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All News tagged "public health"
Since 2008, the “Witnesses to Hunger” program at the Drexel University School of Public Health has sought to bring the true experts — those with first-hand experience — into the conversation about hunger and poverty by equipping caregivers of young children with digital cameras to document hunger and poverty.
An evaluation team led by the Drexel University School of Public Health has published a new study demonstrating that customers of full-service restaurants use nutritional labeling on menus to make healthier food choices. The customers who reported they used labels purchased 400 fewer calories (representing a relative difference of 20 percent), 370 milligrams less sodium and 10 grams less saturated fat than the overall average.
Philadelphia is serving as the model city for a new approach to encouraging testing for hepatitis C and HIV: free, mobile testing labs for medically underserved communities. And Drexel's College of Medicine is helping to lead the charge.
Carmen Cronin speaks three languages and has traveled around the world. But the real reasons she’s so passionate about global public health issues are the people she’s met.
Some people may not consider painting a picture a traditional component of health care. To take that notion further, some may not consider murals an important part of a healthy community. But, despite those expectations, nearly thirty patients at 11th Street Family Health Services of Drexel
University and many more members of their community have come together to help individuals be healthier and to make their communities stronger, through creating public art. They will dedicate and celebrate their artwork, entitled "A Healing Home," On October 16.
Through their desire for social change, ten women from Camden, N.J. have opened a lens on hunger, homelessness, health and a broad swath of issues related to poverty. Their photos and interview-based testimony, collected as part of the “Witnesses to Hunger” project based at the Center for Hunger-Free Communities at Drexel University School of Public Health, will be on public display in Camden for the first time this month.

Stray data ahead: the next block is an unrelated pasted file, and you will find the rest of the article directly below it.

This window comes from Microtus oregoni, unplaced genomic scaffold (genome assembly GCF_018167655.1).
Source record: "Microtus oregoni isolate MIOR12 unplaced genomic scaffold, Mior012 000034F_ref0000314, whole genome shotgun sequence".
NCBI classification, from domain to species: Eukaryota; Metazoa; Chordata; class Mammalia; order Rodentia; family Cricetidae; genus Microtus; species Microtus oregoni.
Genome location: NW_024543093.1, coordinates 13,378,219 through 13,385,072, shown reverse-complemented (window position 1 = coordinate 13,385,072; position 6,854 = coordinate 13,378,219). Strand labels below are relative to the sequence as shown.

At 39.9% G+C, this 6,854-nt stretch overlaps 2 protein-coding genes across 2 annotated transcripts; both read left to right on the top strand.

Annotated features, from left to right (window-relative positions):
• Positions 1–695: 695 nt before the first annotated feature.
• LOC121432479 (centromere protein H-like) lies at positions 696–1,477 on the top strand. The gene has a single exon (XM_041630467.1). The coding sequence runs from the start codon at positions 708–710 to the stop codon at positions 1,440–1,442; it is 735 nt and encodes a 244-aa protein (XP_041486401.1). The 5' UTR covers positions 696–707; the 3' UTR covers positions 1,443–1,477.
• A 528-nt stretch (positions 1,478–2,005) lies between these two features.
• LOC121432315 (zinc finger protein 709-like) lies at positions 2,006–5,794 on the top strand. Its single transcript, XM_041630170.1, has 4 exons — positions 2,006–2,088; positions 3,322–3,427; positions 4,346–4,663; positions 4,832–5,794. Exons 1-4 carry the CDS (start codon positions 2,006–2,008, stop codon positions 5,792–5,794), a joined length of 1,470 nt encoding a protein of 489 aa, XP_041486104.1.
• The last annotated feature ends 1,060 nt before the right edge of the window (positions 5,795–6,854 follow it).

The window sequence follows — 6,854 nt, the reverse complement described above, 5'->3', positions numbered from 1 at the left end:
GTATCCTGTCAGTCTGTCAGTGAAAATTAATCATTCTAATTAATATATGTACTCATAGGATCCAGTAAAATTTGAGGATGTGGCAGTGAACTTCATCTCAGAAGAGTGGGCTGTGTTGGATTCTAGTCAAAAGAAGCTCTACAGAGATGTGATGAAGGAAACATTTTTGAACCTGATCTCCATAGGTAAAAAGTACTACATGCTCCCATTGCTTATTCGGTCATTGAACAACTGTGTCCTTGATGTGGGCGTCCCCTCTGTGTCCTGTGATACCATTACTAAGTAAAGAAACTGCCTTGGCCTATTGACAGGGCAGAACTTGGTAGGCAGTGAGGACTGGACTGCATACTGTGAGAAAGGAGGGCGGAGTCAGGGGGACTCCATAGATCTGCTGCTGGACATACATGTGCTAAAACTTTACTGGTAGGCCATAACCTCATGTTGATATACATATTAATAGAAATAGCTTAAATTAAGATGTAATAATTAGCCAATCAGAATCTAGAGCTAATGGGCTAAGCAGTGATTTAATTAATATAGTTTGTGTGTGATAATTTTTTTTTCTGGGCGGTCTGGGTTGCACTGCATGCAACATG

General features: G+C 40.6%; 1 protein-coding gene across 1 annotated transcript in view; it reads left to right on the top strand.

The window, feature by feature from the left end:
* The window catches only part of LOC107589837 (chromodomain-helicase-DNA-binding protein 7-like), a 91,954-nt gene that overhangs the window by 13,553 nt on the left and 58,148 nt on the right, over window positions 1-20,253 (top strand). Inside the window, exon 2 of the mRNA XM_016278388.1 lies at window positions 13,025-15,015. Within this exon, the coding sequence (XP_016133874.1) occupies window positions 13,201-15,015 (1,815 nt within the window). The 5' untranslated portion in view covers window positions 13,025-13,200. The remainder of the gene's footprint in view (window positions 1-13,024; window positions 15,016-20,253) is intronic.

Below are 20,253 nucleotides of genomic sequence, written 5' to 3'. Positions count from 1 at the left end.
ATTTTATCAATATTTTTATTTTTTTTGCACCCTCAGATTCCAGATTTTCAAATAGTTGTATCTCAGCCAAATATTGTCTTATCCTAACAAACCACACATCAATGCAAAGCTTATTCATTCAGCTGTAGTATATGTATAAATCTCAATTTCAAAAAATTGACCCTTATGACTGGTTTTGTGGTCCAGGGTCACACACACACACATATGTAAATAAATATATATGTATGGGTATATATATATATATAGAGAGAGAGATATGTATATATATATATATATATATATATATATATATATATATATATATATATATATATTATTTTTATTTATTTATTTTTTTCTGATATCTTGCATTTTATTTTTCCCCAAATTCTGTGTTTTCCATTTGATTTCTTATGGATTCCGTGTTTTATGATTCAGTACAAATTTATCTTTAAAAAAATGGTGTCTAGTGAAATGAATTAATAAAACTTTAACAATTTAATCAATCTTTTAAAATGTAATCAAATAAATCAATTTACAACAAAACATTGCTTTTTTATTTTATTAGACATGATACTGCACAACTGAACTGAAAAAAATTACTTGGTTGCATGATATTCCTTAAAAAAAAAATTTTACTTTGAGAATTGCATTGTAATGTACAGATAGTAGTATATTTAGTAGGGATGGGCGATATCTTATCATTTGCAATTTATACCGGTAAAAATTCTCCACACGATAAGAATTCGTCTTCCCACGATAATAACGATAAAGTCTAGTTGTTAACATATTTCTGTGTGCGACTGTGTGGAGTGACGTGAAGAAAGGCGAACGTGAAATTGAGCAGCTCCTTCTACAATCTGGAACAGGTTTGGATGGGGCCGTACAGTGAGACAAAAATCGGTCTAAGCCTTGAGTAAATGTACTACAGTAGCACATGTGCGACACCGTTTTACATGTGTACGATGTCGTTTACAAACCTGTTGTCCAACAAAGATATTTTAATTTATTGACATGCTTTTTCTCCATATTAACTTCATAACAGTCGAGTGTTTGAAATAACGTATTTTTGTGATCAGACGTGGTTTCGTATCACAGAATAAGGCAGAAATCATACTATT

Dr. Ana V. Diez Roux has been named the new dean of the Drexel University School of Public Health. She will begin her term in February 2014. Diez Roux is a physician and epidemiologist known worldwide for seminal research on multilevel determinants of population health. Her work has had a major impact on public health research and practice.
Two newly published studies show precisely how stark the challenge is for young adults on the autism spectrum to find their first jobs and take the first steps toward independent living. The researchers emphasize the need to strengthen services to help adolescents and young adults and their families with transition planning.
Chelsea Stone's graduate research on asthma has taken her from the halls of Philadelphia’s St. Christopher’s Hospital for Children to the schoolrooms of the Haitian American Caucus in Haiti and, she hopes, to community centers in Pune, India.
Ann Carroll Klassen’s recent book of choice was “Tom’s River: A Story of Science and Salvation” by Dan Fagin. Klassen enjoyed the way Fagin used fascinating research and hard-hitting investigative reporting to produce a stirring story about cancer epidemiology.
Drexel food safety researchers have helped develop a new educational campaign to raise awareness that washing raw poultry prior to cooking risks spreading bacteria, without any benefit of removing or killing them.
The Public’s Health is one of the nation’s only blogs dedicated solely to public health—and it’s co-created and regularly contributed to by Jonathan Purtle, a graduate student, and a professor at Drexel University’s School of Public Health.